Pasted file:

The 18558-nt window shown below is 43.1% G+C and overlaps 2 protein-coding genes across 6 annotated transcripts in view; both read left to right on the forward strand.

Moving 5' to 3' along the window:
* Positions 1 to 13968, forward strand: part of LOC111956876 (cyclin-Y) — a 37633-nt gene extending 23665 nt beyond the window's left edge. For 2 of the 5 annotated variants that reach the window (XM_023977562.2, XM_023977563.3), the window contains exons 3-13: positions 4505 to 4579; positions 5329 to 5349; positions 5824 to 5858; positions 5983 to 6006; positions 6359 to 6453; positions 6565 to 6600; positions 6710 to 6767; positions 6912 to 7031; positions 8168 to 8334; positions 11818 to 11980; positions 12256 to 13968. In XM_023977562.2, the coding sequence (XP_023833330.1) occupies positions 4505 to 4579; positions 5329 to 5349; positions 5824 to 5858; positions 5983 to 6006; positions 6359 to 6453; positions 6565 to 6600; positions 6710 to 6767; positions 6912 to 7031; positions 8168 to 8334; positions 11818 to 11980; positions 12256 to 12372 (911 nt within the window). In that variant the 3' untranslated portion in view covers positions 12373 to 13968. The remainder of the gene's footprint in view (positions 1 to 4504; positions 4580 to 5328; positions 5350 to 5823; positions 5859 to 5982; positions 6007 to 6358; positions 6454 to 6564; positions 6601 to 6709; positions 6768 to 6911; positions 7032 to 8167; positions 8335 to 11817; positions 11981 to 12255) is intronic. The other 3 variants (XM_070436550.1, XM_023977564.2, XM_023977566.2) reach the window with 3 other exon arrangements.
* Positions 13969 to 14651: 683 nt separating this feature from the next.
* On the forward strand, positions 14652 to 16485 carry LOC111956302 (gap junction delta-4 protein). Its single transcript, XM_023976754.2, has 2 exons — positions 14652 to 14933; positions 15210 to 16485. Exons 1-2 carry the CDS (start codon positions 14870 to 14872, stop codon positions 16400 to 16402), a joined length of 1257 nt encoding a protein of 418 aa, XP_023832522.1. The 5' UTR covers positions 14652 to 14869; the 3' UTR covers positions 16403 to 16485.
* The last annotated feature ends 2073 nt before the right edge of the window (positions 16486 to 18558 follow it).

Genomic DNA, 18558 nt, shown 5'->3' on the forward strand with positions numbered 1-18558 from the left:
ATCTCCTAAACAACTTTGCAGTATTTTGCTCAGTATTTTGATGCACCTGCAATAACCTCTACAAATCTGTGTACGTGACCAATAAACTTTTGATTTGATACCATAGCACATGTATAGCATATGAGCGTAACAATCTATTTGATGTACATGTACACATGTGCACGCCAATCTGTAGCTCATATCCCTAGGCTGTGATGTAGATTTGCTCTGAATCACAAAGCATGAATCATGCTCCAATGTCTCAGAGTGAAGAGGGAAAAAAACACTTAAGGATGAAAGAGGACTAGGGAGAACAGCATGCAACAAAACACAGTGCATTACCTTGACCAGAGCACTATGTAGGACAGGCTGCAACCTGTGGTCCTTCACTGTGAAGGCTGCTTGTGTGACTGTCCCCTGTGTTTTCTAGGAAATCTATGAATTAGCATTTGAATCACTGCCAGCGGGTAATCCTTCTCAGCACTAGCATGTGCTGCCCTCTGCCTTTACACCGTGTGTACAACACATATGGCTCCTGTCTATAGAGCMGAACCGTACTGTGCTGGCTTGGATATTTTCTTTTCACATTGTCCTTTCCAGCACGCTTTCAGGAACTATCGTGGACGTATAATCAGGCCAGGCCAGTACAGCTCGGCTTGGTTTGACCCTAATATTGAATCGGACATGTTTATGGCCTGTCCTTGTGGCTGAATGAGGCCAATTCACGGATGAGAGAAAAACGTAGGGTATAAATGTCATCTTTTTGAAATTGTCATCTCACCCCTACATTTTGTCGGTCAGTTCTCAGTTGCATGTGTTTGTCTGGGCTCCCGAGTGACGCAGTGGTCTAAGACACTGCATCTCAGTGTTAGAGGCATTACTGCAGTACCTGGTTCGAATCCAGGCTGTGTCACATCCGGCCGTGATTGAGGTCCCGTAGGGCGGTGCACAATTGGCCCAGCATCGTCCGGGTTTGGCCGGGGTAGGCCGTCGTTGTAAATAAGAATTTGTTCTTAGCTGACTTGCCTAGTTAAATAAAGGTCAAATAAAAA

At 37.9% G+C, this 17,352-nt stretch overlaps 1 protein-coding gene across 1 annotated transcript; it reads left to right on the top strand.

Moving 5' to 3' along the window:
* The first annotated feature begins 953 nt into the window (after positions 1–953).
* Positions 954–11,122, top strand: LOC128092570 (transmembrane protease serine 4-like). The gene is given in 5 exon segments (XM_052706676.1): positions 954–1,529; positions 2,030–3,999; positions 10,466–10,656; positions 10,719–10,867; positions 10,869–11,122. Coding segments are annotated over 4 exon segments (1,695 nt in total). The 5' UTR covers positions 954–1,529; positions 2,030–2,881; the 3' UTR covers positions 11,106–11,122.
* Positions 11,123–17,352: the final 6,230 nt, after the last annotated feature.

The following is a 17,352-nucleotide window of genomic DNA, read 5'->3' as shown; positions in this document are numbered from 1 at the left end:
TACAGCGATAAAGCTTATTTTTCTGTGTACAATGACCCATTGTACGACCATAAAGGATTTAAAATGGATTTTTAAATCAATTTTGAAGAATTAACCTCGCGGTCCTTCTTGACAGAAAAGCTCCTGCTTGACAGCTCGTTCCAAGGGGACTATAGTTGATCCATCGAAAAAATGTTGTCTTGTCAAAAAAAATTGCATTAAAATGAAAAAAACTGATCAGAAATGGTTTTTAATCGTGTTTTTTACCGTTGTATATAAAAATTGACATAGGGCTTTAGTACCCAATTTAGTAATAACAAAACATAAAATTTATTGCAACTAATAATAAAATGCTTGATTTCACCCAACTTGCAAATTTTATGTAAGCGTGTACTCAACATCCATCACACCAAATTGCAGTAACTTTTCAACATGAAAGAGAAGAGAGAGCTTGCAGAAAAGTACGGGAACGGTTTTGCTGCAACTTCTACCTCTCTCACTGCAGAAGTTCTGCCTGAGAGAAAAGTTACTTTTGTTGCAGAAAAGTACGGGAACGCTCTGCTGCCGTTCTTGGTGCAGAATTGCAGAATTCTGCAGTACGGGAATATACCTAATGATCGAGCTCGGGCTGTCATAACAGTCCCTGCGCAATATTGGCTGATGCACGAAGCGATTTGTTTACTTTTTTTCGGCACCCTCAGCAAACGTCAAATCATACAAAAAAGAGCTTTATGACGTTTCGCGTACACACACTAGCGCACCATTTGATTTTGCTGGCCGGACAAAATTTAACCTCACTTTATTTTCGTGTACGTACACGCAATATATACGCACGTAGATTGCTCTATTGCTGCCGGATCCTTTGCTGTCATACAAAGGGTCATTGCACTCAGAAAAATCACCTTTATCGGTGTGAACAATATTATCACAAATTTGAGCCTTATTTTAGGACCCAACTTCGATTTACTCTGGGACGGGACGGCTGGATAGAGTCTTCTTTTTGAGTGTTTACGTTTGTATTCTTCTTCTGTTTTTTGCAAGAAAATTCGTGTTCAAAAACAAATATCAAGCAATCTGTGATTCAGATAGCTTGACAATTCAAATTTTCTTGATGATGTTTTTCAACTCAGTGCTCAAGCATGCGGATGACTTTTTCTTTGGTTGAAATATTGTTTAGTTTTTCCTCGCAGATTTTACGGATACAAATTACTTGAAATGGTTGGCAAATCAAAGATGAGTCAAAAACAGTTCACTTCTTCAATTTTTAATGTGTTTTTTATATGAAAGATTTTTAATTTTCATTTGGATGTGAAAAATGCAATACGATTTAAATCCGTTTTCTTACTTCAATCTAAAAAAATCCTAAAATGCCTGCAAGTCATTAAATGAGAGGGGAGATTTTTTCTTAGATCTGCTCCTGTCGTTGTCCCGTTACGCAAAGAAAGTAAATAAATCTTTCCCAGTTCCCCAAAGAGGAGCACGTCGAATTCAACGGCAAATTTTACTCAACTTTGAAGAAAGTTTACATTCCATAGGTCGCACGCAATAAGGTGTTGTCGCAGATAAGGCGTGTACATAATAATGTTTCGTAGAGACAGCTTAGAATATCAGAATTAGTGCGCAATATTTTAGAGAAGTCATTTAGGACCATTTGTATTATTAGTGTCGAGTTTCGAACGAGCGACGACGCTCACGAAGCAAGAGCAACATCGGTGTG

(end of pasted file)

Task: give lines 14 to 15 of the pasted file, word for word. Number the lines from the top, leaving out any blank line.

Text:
The following is a 17,352-nucleotide window of genomic DNA, read 5'->3' as shown; positions in this document are numbered from 1 at the left end:
TACAGCGATAAAGCTTATTTTTCTGTGTACAATGACCCATTGTACGACCATAAAGGATTTAAAATGGATTTTTAAATCAATTTTGAAGAATTAACCTCGCGGTCCTTCTTGACAGAAAAGCTCCTGCTTGACAGCTCGTTCCAAGGGGACTATAGTTGATCCATCGAAAAAATGTTGTCTTGTCAAAAAAAATTGCATTAAAATGAAAAAAACTGATCAGAAATGGTTTTTAATCGTGTTTTTTACCGTTGTATATAAAAATTGACATAGGGCTTTAGTACCCAATTTAGTAATAACAAAACATAAAATTTATTGCAACTAATAATAAAATGCTTGATTTCACCCAACTTGCAAATTTTATGTAAGCGTGTACTCAACATCCATCACACCAAATTGCAGTAACTTTTCAACATGAAAGAGAAGAGAGAGCTTGCAGAAAAGTACGGGAACGGTTTTGCTGCAACTTCTACCTCTCTCACTGCAGAAGTTCTGCCTGAGAGAAAAGTTACTTTTGTTGCAGAAAAGTACGGGAACGCTCTGCTGCCGTTCTTGGTGCAGAATTGCAGAATTCTGCAGTACGGGAATATACCTAATGATCGAGCTCGGGCTGTCATAACAGTCCCTGCGCAATATTGGCTGATGCACGAAGCGATTTGTTTACTTTTTTTCGGCACCCTCAGCAAACGTCAAATCATACAAAAAAGAGCTTTATGACGTTTCGCGTACACACACTAGCGCACCATTTGATTTTGCTGGCCGGACAAAATTTAACCTCACTTTATTTTCGTGTACGTACACGCAATATATACGCACGTAGATTGCTCTATTGCTGCCGGATCCTTTGCTGTCATACAAAGGGTCATTGCACTCAGAAAAATCACCTTTATCGGTGTGAACAATATTATCACAAATTTGAGCCTTATTTTAGGACCCAACTTCGATTTACTCTGGGACGGGACGGCTGGATAGAGTCTTCTTTTTGAGTGTTTACGTTTGTATTCTTCTTCTGTTTTTTGCAAGAAAATTCGTGTTCAAAAACAAATATCAAGCAATCTGTGATTCAGATAGCTTGACAATTCAAATTTTCTTGATGATGTTTTTCAACTCAGTGCTCAAGCATGCGGATGACTTTTTCTTTGGTTGAAATATTGTTTAGTTTTTCCTCGCAGATTTTACGGATACAAATTACTTGAAATGGTTGGCAAATCAAAGATGAGTCAAAAACAGTTCACTTCTTCAATTTTTAATGTGTTTTTTATATGAAAGATTTTTAATTTTCATTTGGATGTGAAAAATGCAATACGATTTAAATCCGTTTTCTTACTTCAATCTAAAAAAATCCTAAAATGCCTGCAAGTCATTAAATGAGAGGGGAGATTTTTTCTTAGATCTGCTCCTGTCGTTGTCCCGTTACGCAAAGAAAGTAAATAAATCTTTCCCAGTTCCCCAAAGAGGAGCACGTCGAATTCAACGGCAAATTTTACTCAACTTTGAAGAAAGTTTACATTCCATAGGTCGCACGCAATAAGGTGTTGTCGCAGATAAGGCGTGTACATAATAATGTTTCGTAGAGACAGCTTAGAATATCAGAATTAGTGCGCAATATTTTAGAGAAGTCATTTAGGACCATTTGTATTATTAGTGTCGAGTTTCGAACGAGCGACGACGCTCACGAAGCAAGAGCAACATCGGTGTG